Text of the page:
The 1906 San Francisco earthquake was the first scientifically studied earthquake in the U.S. The report written about the earthquake by the California State Earthquake Investigation Commission (SEIC), edited by Andrew Lawson (1908), is a landmark scientific document. However, this report was compiled from the observations of many investigators, and some areas were studied more thoroughly than others.
Careful scrutiny of the SEIC Report along with other historical documents (letters, original reports, historical maps, photographs, etc.) shows that the Loma Prieta area was relatively poorly studied after the 1906 earthquake. Most of the observations in this region were made by G.A. Waring. Historical research shows that at the time of the earthquake Waring was a beginning Master's student working under J.C. Branner at Stanford University. Because Waring had little experience, was sent to a difficult area, and had only small-scale maps to work with, he made very few observations along the actual San Andreas Fault. Our research shows that most of the locations where "faulting" was reported are in fact nowhere near the San Andreas fault, and that Waring missed a section of the fault about 20 km long.
There are three localities in the Loma Prieta area where enough information is known from 1906 that detailed comparisons can be made between the ground ruptures produced in the 1989 and 1906 earthquakes: A) The Wrights tunnel, B) Morrell Road, and C) The blacksmith shop near Burrell school. All of these locations are in the Summit Ridge area, where numerous ground ruptures occurred in 1989. These ground ruptures have been the subject of continuing controversy, with some scientists concluding that they are the result of shaking, and others concluding that they are instead the direct result of fault slip.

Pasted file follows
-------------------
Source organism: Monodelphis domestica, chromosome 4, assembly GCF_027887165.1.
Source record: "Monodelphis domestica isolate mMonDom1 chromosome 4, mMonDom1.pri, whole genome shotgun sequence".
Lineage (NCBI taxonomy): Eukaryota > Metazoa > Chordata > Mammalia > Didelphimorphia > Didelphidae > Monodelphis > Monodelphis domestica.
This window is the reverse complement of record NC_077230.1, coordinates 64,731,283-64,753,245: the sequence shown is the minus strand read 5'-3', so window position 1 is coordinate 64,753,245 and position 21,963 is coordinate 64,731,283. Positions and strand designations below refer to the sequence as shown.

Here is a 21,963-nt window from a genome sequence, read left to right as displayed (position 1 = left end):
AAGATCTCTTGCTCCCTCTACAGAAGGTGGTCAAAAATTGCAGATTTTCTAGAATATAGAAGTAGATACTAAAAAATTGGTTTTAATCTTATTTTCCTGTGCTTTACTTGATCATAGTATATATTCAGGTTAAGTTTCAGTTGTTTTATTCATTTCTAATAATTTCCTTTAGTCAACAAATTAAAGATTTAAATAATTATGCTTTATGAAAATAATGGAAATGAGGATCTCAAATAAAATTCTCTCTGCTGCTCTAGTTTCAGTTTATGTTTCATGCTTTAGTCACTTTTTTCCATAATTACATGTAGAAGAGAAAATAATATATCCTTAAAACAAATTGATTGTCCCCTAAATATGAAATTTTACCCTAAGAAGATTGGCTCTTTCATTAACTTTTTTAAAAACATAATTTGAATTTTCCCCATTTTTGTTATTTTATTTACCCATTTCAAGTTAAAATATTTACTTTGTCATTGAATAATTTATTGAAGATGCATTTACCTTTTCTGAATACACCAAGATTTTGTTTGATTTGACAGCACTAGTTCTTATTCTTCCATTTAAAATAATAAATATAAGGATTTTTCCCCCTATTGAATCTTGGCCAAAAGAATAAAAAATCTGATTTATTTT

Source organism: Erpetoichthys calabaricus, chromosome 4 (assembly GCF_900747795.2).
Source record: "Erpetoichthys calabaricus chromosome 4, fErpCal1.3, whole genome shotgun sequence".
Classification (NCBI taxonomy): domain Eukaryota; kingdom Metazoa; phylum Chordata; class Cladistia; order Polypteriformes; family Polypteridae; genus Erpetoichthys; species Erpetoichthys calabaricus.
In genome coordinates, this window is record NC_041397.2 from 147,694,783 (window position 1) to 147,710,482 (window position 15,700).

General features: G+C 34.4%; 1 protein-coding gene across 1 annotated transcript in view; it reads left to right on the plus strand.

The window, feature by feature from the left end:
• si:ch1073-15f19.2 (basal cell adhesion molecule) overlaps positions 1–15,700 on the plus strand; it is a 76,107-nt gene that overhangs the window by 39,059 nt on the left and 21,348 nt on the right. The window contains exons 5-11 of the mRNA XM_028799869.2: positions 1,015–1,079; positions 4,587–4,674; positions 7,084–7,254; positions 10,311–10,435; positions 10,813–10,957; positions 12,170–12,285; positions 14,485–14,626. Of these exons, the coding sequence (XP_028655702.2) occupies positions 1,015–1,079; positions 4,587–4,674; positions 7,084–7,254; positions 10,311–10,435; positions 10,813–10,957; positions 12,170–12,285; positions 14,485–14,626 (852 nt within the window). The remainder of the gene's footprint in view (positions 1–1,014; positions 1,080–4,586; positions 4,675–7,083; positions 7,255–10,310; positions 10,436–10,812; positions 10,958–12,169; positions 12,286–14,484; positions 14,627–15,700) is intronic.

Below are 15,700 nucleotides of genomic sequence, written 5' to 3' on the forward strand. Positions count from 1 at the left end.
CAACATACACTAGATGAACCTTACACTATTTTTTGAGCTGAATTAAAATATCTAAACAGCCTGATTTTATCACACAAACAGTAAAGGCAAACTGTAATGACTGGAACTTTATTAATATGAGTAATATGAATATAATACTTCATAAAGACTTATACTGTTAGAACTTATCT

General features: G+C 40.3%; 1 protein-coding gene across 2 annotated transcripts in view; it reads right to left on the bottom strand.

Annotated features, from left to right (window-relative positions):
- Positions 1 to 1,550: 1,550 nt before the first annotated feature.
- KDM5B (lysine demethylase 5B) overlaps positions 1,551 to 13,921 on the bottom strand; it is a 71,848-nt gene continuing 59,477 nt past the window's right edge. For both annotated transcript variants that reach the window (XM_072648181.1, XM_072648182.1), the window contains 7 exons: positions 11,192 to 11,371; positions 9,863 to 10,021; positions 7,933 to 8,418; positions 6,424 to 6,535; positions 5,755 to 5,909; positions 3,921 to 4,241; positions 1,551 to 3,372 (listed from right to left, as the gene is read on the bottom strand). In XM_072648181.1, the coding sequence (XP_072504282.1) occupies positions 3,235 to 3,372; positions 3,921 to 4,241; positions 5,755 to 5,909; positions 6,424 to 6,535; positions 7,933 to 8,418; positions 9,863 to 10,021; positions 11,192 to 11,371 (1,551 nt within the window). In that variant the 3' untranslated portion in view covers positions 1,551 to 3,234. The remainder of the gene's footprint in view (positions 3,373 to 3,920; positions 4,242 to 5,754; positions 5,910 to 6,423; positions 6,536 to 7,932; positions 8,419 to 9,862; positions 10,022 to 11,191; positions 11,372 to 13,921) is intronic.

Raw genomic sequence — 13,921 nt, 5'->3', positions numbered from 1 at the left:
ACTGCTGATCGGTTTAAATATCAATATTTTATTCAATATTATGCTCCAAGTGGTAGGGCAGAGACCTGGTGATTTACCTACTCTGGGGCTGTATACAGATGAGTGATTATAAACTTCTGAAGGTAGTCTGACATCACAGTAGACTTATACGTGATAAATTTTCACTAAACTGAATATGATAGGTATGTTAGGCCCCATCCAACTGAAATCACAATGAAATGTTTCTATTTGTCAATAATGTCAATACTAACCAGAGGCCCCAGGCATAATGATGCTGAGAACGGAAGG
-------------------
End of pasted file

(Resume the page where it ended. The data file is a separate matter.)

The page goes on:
A) Wrights Tunnel
The Wrights tunnel is an abandoned railroad tunnel that crosses the San Andreas fault in the southern Santa Cruz Mountains in the vicinity of the 1989 Loma Prieta earthquake, that was damaged and deformed during the 1906 earthquake.
A plot showing post-earthquake measurements made during reconstruction of the tunnel after the earthquake appears in the SEIC Report. The amount of offset shown on this plot (5 ft) has been used in several studies as being representative of the amount of fault offset along this segment of the San Andreas fault in 1906. However, historical research shows that different observers reported differing amounts of fault offset in the tunnel (ranging from 3.5 to 5 ft), and that the 5 ft given on the plot is not a surveyed measurement. In addition, the plot of the tunnel has been interpreted in several previous studies as evidence of a broad (about 1 mi) zone of faulting beneath Summit Ridge. However, our analysis shows that this plot does not indicate a broad zone of faulting.